Portrait of author

João M. Martins:
Computational Studies of Drug Resistance. Investigating Binding Affinities and Structural Ensembles of Proteins

Date: 27-04-2017    Supervisor: Kresten Lindorff-Larsen

Drug resistance has been an increasing problem in patient treatment and drug development. Starting in the last century and becoming a major worry in the medical and scienti c communities in the early part of the current millennium, major research must be performed to address the issues of viral and bacterial resistance to common-use inhibitors, in such cases as multiple targeted proteins in the human immunode ciency virus infection and penicillinresistant Staphylococcus aureus. Thus, understanding the evolutionary pressures by which these arise and predicting future possible resistance mutations is of the utmost importance in developing better and less resistance-inducing drugs. A drug's in uence can be characterized in many diff erent ways, however, and the approaches I take in this work re ect those same different in uences. This is what I try to achieve in this work, through seemingly unrelated approaches that come together in the study of drug's and their in uence on proteins and vice-versa.

In part I, I aim to understand through combined theoretical ensemble analysis and free energy calculations the e ects mutations have over the binding anity and function of the M2 proton channel. This research on mutants' e ect is performed in coordination with experimental work performed by colleagues, with the experimental mutant development directing this theoretical work in terms of mutants tested and drugs used in order for a comparison to be made. For this reason, the manuscripts arising from this work are included in this part's Supporting Information. While some correlation between experimental and theoretical results can be observed through the study of the proteins' ensembles and drugs' behavior in simulation, I also observe the limitations of the methods employed in distinguishing anities between low-anity mutants and propose some alternative approaches which could have been employed towards this goal.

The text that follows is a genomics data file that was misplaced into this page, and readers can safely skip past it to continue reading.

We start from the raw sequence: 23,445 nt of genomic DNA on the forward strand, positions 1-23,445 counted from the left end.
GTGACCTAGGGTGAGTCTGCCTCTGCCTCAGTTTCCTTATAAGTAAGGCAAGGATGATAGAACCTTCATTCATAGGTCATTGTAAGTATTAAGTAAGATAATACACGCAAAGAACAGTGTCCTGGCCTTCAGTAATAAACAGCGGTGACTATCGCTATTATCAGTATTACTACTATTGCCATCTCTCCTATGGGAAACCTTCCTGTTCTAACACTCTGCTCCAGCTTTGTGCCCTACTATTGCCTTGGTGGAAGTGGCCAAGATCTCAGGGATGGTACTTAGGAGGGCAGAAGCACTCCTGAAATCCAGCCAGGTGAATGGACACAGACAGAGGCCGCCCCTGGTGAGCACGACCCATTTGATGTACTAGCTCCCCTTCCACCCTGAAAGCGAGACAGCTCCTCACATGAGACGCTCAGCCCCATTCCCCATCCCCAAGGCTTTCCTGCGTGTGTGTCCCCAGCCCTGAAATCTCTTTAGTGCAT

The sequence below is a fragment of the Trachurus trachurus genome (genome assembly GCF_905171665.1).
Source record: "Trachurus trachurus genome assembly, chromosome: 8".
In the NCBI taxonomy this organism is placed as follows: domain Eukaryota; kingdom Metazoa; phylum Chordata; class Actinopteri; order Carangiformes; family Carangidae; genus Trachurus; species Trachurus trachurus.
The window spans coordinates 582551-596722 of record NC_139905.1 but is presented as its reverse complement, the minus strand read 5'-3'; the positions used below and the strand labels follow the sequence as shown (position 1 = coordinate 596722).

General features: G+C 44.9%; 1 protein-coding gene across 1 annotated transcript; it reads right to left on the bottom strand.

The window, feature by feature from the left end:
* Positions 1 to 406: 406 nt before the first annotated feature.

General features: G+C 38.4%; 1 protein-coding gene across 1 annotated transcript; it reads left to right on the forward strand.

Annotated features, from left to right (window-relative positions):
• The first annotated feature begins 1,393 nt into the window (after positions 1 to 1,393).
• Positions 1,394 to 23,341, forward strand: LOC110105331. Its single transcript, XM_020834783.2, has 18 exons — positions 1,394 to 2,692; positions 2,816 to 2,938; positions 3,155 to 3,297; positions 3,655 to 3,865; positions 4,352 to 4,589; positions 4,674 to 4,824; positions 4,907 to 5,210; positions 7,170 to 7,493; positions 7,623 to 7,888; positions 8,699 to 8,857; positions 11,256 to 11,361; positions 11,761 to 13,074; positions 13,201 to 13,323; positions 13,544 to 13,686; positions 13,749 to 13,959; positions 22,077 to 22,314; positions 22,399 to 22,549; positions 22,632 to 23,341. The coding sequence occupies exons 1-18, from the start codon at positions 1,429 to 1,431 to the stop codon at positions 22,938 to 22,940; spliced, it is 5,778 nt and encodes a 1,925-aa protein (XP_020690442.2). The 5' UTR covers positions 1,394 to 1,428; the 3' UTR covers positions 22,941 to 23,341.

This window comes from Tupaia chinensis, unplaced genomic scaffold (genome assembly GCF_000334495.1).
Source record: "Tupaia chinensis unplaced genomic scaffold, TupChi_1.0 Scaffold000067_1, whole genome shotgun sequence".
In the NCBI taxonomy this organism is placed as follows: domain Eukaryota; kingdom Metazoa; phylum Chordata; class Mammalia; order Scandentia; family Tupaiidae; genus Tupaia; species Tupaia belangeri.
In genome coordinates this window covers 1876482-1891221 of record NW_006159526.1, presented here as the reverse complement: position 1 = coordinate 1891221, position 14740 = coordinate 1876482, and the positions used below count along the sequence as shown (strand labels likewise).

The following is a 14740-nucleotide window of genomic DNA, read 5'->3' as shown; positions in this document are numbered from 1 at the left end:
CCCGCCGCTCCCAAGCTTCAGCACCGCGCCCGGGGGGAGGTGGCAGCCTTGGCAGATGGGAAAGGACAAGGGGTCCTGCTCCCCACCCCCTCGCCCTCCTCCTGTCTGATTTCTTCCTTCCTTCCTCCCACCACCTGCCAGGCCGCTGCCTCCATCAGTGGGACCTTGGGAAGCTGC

Work in part II focuses on ensembles and prediction of experimental measurements through the use of ensemble information. This is done by implementing and expanding an existing rotamer library approach method for double electron-electron resonance prediction. The comprehensiveness and speed of this implementation lead to the development of novel implementations being performed for other probe-dependent experimental methods in which ensemble information is important, paramagnetic relaxation enhancement and Forster resonance energy transfer calculations. As is the case for theoretical prediction methods, a benchmark of the prediction must be performed, which yielded good results in accordance with earlier experimental measurements. With these tools in hand, ensemble perturbation by drug binding can be studied, as an example is discussed in the Conclusions and Further Research section.

With all this in place, I believe this work has furthered the understanding of an important drug resistant system such as the M2 proton channel. To this date and to the best of my knowledge, no such structural work has been done with as many drugs or mutants tested, with important insights being found about the structure of the channel upon mutation and the positioning of drugs inside the channel. I have also put in place new methods by which a simulation can be compared to experimental results, useful in simulation validation, ensemble perturbation and experimental planning. Through this work, I expanded the usefulness of an well established prediction method, as well as generated new state-of-the-art implementations of not yet performed ensemble back-calculations, opening the door for further uses and expansion in the study of protein ensembles in solution.